Postpartum depression manifests itself in different ways. For Tova Leigh, the symptoms were not what she expected.
On Aug. 16, the blogger opened up about her experience with PPD on Facebook. Leigh posted a photo of herself with her first baby when he was 4 months old.
In the caption, Leigh described her state of mind as a new mom three months postpartum.
“I was that mom who sat next to her baby’s cot for hours while [he] slept just to make sure they were still breathing,” she wrote, adding that her husband used to beg her to go to sleep ― which she only agreed to if he promised to take over watching the baby.
“I kept waking to make sure he was still there, sitting by her cot, watching her asleep. I would open my eyes, see him and fall back into a haze of weird dreams about losing her or forgetting something really important,” Leigh wrote.
“I remember sitting there, shattered and broken and utterly exhausted but I just couldn’t let go,” she continued. “The fear that something might happen to her, and the overwhelming love I felt made me completely crazy and although I knew I was being ridiculous ― I just couldn’t help myself.”
Leigh said she felt alone, desperate and like she was “slowly losing [her] mind.” Though she didn’t realize it at the time, she was experiencing postpartum depression.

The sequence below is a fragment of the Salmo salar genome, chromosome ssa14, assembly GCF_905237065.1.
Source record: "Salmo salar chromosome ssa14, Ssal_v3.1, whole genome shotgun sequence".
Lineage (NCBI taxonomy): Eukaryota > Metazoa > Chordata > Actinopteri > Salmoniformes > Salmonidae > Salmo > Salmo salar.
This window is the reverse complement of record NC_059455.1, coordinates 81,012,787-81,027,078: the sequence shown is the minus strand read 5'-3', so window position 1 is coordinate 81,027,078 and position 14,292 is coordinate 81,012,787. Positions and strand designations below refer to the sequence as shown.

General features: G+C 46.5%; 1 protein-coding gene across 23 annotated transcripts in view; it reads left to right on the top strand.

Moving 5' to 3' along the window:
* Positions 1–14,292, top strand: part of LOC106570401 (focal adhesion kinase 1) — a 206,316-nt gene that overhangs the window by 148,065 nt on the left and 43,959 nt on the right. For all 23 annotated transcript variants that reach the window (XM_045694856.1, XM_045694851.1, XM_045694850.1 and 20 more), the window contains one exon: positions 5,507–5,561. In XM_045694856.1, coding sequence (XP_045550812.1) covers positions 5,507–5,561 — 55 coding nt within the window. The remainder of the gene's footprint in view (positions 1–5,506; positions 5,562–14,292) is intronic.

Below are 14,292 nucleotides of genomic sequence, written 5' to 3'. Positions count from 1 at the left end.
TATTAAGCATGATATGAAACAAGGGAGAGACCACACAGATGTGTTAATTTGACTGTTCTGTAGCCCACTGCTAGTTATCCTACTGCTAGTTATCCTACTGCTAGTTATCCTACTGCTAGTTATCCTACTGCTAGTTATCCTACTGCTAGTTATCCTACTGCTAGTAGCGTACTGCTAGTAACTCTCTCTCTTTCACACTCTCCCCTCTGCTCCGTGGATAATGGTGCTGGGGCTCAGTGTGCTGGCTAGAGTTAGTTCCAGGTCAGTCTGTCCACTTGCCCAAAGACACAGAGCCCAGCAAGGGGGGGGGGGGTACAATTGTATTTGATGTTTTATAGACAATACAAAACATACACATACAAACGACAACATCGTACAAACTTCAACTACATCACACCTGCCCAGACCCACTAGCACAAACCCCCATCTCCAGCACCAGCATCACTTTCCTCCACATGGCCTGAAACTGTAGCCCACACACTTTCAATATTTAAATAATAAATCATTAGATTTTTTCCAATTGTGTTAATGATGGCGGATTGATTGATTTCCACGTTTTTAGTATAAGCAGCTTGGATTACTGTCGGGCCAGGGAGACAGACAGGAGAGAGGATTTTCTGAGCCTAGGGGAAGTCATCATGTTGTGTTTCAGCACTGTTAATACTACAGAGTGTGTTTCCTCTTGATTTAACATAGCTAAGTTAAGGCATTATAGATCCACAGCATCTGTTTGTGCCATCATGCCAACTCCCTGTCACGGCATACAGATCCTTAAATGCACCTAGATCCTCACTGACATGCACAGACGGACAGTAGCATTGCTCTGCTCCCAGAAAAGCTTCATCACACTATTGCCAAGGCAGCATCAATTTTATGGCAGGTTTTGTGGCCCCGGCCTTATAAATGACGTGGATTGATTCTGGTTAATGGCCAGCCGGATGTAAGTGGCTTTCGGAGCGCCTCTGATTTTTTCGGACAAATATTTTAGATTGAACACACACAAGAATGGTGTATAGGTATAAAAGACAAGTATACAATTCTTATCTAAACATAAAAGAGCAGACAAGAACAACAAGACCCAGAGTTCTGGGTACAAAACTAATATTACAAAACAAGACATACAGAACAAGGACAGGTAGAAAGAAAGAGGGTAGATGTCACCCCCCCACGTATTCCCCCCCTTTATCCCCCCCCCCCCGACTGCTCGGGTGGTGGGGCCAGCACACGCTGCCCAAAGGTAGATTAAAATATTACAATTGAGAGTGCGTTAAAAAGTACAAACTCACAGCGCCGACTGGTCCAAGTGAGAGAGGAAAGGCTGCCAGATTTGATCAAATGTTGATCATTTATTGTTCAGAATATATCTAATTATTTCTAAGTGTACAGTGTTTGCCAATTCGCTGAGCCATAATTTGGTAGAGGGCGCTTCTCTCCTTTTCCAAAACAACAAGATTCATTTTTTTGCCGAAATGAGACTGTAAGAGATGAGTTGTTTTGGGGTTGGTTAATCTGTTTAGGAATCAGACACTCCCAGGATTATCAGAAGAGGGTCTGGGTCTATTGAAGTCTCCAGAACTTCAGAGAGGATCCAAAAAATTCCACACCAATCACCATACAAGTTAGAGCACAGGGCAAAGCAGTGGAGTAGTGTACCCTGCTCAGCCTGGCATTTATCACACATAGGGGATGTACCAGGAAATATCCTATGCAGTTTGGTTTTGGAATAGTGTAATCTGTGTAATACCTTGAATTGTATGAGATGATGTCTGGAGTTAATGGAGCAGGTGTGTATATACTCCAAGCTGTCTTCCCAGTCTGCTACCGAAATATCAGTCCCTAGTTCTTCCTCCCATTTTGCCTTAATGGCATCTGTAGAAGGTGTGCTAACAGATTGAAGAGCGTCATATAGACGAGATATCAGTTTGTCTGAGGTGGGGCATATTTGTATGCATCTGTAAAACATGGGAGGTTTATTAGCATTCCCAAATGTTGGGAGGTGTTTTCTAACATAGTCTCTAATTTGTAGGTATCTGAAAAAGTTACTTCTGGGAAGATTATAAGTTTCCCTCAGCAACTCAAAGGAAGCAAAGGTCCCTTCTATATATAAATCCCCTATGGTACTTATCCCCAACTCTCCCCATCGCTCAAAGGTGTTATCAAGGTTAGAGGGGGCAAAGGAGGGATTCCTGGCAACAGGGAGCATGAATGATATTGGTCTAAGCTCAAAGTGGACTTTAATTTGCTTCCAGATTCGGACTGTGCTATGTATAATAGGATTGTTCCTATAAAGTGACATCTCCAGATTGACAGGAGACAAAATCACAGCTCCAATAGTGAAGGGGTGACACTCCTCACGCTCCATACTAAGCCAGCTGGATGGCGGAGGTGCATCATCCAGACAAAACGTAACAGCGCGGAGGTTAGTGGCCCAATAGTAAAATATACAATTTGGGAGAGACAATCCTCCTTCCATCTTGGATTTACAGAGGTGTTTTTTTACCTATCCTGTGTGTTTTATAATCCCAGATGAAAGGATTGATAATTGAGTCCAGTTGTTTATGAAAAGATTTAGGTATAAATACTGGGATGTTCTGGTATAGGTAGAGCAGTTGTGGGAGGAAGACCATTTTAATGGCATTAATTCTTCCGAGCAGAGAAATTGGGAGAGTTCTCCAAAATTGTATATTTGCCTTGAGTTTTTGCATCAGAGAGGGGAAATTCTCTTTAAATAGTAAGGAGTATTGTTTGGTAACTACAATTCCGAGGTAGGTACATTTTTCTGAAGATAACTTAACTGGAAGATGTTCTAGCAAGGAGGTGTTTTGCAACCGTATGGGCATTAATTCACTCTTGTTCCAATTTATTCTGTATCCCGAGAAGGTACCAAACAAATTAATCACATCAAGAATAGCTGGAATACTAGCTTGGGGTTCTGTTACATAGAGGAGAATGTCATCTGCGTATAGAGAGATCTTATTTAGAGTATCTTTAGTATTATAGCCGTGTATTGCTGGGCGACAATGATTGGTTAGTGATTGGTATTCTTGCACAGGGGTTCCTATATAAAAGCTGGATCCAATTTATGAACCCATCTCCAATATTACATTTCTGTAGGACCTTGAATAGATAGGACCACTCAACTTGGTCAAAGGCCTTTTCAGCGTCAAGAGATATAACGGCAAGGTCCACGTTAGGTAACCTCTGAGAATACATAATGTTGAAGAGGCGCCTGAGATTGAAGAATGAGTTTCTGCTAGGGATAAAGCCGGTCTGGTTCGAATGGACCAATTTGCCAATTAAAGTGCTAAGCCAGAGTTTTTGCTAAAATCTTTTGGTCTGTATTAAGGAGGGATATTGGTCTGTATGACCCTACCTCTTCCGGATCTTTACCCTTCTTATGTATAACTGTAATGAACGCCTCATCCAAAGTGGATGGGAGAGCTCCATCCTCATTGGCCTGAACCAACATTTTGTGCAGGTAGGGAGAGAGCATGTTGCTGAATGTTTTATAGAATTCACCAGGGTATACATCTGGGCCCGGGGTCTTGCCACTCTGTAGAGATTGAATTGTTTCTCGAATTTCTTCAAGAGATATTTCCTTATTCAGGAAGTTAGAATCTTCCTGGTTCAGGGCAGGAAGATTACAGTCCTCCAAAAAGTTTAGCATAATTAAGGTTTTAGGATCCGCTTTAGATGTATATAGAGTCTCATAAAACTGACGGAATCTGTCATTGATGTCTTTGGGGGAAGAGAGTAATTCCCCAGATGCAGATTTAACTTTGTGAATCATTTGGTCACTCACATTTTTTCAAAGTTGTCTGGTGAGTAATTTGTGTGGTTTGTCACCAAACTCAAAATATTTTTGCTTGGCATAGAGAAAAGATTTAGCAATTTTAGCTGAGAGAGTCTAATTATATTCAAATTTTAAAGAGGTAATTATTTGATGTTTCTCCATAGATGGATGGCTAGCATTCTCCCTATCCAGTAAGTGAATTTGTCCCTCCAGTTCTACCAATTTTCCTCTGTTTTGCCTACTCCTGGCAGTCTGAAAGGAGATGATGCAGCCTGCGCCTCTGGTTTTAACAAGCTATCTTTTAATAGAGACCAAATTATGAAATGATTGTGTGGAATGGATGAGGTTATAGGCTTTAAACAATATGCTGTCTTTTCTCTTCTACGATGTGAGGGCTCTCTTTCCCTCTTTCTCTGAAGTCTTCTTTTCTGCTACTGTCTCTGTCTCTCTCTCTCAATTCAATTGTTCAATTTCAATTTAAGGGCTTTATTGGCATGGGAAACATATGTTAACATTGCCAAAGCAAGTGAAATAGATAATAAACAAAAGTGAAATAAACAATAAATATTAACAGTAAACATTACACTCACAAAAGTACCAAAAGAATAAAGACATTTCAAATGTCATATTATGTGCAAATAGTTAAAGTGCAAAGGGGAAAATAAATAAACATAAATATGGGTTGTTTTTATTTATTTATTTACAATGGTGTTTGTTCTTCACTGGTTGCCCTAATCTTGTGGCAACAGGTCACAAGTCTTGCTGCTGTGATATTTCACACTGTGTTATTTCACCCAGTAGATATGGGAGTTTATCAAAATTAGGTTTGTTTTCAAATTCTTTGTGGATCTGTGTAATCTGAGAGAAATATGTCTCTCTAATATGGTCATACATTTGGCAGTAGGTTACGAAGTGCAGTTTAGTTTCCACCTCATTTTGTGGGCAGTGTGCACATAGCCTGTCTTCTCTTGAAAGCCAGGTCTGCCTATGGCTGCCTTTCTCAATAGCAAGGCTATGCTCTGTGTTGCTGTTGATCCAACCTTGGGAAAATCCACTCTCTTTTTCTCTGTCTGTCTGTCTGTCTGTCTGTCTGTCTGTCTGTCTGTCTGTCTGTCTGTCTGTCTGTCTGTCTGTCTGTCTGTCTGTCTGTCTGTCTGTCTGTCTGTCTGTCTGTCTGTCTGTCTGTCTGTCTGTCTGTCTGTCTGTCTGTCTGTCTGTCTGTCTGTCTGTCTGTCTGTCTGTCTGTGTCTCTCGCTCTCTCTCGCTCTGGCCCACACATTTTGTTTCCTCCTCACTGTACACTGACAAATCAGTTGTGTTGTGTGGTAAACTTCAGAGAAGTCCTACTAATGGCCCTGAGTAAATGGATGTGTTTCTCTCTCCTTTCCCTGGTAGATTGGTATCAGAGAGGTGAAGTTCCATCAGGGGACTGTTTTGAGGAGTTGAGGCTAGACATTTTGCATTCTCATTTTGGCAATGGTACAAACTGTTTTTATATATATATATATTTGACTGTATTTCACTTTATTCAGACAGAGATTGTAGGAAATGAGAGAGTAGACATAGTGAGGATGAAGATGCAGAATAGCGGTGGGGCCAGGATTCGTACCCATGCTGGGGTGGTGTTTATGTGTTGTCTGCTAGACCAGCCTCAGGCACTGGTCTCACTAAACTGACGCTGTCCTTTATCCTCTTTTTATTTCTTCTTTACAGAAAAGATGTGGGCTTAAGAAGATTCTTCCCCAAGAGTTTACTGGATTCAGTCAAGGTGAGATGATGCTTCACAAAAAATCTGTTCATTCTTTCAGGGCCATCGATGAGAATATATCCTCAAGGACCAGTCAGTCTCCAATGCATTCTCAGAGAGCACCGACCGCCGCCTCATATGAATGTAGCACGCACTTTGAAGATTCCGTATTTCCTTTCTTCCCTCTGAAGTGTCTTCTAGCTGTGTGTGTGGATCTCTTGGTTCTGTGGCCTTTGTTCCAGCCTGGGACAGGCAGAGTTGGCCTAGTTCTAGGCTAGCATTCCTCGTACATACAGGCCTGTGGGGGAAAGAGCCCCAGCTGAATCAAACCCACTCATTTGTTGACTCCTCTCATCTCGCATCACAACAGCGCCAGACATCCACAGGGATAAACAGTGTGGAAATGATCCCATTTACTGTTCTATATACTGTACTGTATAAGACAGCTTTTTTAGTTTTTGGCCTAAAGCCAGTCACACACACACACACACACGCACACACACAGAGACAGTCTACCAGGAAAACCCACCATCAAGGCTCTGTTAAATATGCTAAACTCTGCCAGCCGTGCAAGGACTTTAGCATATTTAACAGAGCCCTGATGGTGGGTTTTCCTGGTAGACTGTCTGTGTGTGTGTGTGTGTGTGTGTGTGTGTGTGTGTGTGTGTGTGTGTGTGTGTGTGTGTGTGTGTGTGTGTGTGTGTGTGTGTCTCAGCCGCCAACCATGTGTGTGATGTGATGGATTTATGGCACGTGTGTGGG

She concluded her post with a message to her fellow moms and to people with loved ones who might be suffering from postpartum depression. “The reason I am telling you this is because I want you to know the signs. I want you to know that for each woman, they may look different,” she wrote.
“And ladies - please reach out and tell someone if you are suffering,” she added. “There is no shame in asking for help. You are not alone.”
Leigh’s post received nearly 3,000 likes. She told HuffPost she shared her story because postpartum depression looks different for different women, who often don’t realize what they’re experiencing.
For the first three months of her baby’s life, she was exhausted from not sleeping, struggling to breastfeed and comparing herself to the seemingly perfect parents around her.
“I felt utterly alone and really broken. I was really lucky and that awful fog started to lift around three months and things started getting easier and I felt like myself again,” she explained.
Since posting her piece, Leigh said she’s received many messages from moms thanking her for her honesty.
“I really want to help mums who are going through it right now and let them know that they are going to be OK and that it is OK to ask for help,” Leigh said. “It’s also really important that the people who are around them realize that something is happening and give them support as much as we can.”